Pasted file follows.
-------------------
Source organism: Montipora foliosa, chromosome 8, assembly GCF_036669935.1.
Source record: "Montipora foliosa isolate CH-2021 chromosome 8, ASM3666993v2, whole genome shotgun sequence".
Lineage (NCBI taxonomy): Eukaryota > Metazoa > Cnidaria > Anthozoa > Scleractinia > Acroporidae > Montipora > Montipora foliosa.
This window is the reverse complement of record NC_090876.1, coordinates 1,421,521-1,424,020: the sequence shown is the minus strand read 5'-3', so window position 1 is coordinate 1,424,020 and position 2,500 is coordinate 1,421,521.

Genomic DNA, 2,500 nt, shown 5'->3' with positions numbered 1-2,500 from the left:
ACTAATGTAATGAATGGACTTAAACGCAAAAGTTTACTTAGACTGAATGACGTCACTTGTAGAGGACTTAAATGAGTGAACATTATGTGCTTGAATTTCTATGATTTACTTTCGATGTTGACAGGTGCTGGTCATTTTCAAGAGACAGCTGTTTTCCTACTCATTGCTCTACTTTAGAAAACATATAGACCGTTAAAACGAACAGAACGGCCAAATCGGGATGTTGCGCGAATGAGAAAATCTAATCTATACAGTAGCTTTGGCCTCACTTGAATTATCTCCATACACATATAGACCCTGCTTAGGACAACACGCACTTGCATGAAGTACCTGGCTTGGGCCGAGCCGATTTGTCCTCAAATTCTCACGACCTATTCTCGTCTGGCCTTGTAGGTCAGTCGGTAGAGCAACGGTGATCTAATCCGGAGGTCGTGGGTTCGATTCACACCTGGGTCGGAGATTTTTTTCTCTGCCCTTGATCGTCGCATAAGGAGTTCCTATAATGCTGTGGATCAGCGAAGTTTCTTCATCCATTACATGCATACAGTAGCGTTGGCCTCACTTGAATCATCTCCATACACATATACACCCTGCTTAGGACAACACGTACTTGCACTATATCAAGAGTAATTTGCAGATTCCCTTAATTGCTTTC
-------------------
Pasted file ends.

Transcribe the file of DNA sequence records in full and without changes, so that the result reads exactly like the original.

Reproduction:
Source organism: Montipora foliosa, chromosome 8, assembly GCF_036669935.1.
Source record: "Montipora foliosa isolate CH-2021 chromosome 8, ASM3666993v2, whole genome shotgun sequence".
Lineage (NCBI taxonomy): Eukaryota > Metazoa > Cnidaria > Anthozoa > Scleractinia > Acroporidae > Montipora > Montipora foliosa.
This window is the reverse complement of record NC_090876.1, coordinates 1,421,521-1,424,020: the sequence shown is the minus strand read 5'-3', so window position 1 is coordinate 1,424,020 and position 2,500 is coordinate 1,421,521.

Genomic DNA, 2,500 nt, shown 5'->3' with positions numbered 1-2,500 from the left:
ACTAATGTAATGAATGGACTTAAACGCAAAAGTTTACTTAGACTGAATGACGTCACTTGTAGAGGACTTAAATGAGTGAACATTATGTGCTTGAATTTCTATGATTTACTTTCGATGTTGACAGGTGCTGGTCATTTTCAAGAGACAGCTGTTTTCCTACTCATTGCTCTACTTTAGAAAACATATAGACCGTTAAAACGAACAGAACGGCCAAATCGGGATGTTGCGCGAATGAGAAAATCTAATCTATACAGTAGCTTTGGCCTCACTTGAATTATCTCCATACACATATAGACCCTGCTTAGGACAACACGCACTTGCATGAAGTACCTGGCTTGGGCCGAGCCGATTTGTCCTCAAATTCTCACGACCTATTCTCGTCTGGCCTTGTAGGTCAGTCGGTAGAGCAACGGTGATCTAATCCGGAGGTCGTGGGTTCGATTCACACCTGGGTCGGAGATTTTTTTCTCTGCCCTTGATCGTCGCATAAGGAGTTCCTATAATGCTGTGGATCAGCGAAGTTTCTTCATCCATTACATGCATACAGTAGCGTTGGCCTCACTTGAATCATCTCCATACACATATACACCCTGCTTAGGACAACACGTACTTGCACTATATCAAGAGTAATTTGCAGATTCCCTTAATTGCTTTC